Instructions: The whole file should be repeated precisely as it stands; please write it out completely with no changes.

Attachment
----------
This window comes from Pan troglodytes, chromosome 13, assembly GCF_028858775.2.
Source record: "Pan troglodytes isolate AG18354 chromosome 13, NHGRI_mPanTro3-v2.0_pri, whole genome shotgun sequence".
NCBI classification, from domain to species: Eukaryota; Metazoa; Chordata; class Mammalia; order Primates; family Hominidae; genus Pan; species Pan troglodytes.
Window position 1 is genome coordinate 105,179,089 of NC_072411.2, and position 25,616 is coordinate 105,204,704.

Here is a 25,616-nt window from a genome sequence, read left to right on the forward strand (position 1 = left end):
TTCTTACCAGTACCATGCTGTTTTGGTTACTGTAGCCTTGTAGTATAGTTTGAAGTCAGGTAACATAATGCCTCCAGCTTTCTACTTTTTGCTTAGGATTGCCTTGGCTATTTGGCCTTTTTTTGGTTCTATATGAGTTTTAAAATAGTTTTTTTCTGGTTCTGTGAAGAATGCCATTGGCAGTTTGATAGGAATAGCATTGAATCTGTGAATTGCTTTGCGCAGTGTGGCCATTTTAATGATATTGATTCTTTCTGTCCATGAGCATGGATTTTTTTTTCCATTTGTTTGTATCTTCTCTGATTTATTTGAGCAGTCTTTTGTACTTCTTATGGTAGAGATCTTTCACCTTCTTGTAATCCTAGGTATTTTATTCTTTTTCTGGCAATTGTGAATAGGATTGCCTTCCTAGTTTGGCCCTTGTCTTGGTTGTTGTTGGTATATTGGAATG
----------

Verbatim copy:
This window comes from Pan troglodytes, chromosome 13, assembly GCF_028858775.2.
Source record: "Pan troglodytes isolate AG18354 chromosome 13, NHGRI_mPanTro3-v2.0_pri, whole genome shotgun sequence".
NCBI classification, from domain to species: Eukaryota; Metazoa; Chordata; class Mammalia; order Primates; family Hominidae; genus Pan; species Pan troglodytes.
Window position 1 is genome coordinate 105,179,089 of NC_072411.2, and position 25,616 is coordinate 105,204,704.

Here is a 25,616-nt window from a genome sequence, read left to right on the forward strand (position 1 = left end):
TTCTTACCAGTACCATGCTGTTTTGGTTACTGTAGCCTTGTAGTATAGTTTGAAGTCAGGTAACATAATGCCTCCAGCTTTCTACTTTTTGCTTAGGATTGCCTTGGCTATTTGGCCTTTTTTTGGTTCTATATGAGTTTTAAAATAGTTTTTTTCTGGTTCTGTGAAGAATGCCATTGGCAGTTTGATAGGAATAGCATTGAATCTGTGAATTGCTTTGCGCAGTGTGGCCATTTTAATGATATTGATTCTTTCTGTCCATGAGCATGGATTTTTTTTTCCATTTGTTTGTATCTTCTCTGATTTATTTGAGCAGTCTTTTGTACTTCTTATGGTAGAGATCTTTCACCTTCTTGTAATCCTAGGTATTTTATTCTTTTTCTGGCAATTGTGAATAGGATTGCCTTCCTAGTTTGGCCCTTGTCTTGGTTGTTGTTGGTATATTGGAATG